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Roxas, Angara spent most on 2019 pol ads -- Nielsen

Roxas, Angara spent most on 2019 pol ads -- Nielsen

By Cherry Salazar
Defeated Liberal Party bet Manuel “Mar” Roxas II was the top ad spender among all national and local candidates, according to Nielsen’s report, with P782.98 million in total ad spend. This covered a total of 15,778 ads — 15,080 of which were placed on radio, while the remaining 698 aired on TV.

The Nielsen report is based on the group’s monitoring of candidates’ campaign materials across various platforms during the election period, and is computed according to published advertising rate cards sans law-mandated discounts. The actual paid amount may thus be lower.
The second biggest ad spender was Juan Edgardo “Sonny” Angara, with P637.84 million in total ad spend. This was spread among 1,430 television commercials that cost P444.67 million in total; 16,321 radio commercials amounting to P193.17 million; and one print advertisement worth P6,272.
Angara also placed the most number of campaign materials among all candidates during the 2019 polls, and he had the most exposure time on television among senatorial bets, with 21,450 seconds.
Re-electionist Cynthia Villar took the third spot, with P619.6 million in total ad spend. Villar, wife to business tycoon and former politician Manuel or “Manny,” personally funded her electoral campaign and received no contributions, according to her 2019 Statement of Contributions and Expenditures (SOCE).
Running as senator for the first time, Francis Tolentino allotted P555.32 million for ad spots. But unlike all other political candidates during the 2019 polls, Tolentino invested in the print medium with 48 placements, amounting to P601,548 — the highest number of and spending on print ads, according to Neilsen data.
Other senatorial candidates who overspent, based on published advertising rates, were JV Ejercito (P517.23 million), Imee Marcos (P430.95 million), Ramon Bong Revilla, Jr. (P363.56 million), and Jinggoy Estrada (P352.19 million).
Long-time assistant to President Rodrigo Duterte and political neophyte, Christopher Lawrence “Bong” Go, placed P334.7 million worth of political ads.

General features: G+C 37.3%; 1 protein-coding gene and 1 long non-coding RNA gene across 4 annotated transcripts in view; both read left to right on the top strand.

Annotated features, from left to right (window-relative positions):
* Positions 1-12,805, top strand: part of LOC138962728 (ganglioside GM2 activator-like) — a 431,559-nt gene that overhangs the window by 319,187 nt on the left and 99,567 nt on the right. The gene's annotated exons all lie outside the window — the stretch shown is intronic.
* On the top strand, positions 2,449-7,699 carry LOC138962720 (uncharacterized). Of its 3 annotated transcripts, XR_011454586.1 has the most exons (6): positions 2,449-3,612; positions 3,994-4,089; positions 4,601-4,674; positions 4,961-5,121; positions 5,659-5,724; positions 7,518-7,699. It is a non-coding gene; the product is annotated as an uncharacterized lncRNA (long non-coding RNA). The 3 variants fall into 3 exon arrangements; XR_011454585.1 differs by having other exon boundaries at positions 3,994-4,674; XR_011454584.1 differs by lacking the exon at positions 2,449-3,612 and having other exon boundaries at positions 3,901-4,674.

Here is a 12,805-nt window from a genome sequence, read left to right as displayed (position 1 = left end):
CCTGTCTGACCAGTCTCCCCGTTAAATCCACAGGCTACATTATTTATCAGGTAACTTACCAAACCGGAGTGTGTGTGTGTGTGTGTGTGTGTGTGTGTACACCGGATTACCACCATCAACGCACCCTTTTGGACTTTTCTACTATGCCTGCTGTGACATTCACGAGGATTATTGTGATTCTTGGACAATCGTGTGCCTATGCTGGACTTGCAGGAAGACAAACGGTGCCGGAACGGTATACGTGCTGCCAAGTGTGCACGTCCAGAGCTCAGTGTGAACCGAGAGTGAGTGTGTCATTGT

Despite a disqualification case for the supposed non-submission of his SOCE for the 2010 and 2016 elections, Sergio “Serge” Osmeña III ran for senator in 2019 and spent P297.18 million for his political ads.
The total ad spend of Benigno “Bam” Aquino IV (P296.62 million), Grace Poe (P286.88 million), Ronald “Bato” dela Rosa (P243.83 million), Juan Ponce Enrile (P230.5 million), Aquilino “Koko” Pimentel III (P224.92 million), and Pia Cayetano (P201.27 million) also ran over campaign spending caps, based on data from Nielsen.
Under Republic Act 7166, a candidate can only spend P3 for every voter registered in the constituency where he/she filed a certificate of candidacy. Meanwhile, those without any political party or support from any political party may spend P5 for every voter.
During the 2019 polls, Comelec data showed that there were 61,843,771 registered voters in the Philippines and 1,822,173 Filipino voters overseas. This puts the maximum campaign expenditures for senatorial candidates, with party support, at P190 million. 
The Fair Election Code or Republic Act 9006, also mandates media outlets to charge discount rates of 30 percent for television, 20 percent for radio, and 10 percent for print for campaign ads of candidates.
The senatorial candidates with the least amount of ad placements, according to the Nielsen report, were Partido Federal ng Pilipinas candidate, Elmer Francisco, who placed a singular print ad that costed him P8,302; United Nationalist Alliance candidate Dan Roleda, with six print ads worth P77,198; and Labor Party Philippines candidate Jose Sonny Matula with four ads totaling P98,358.
Francisco, Roleda, and Matula were also the only senatorial candidates who placed less than a million pesos’ worth of ad placements. — with research assistance from Macel Pagdanganan, Sofia Bernice Navarro and Kyla Ramos, PCIJ, September 2021
Explore the Nielsen political ad spending data here.


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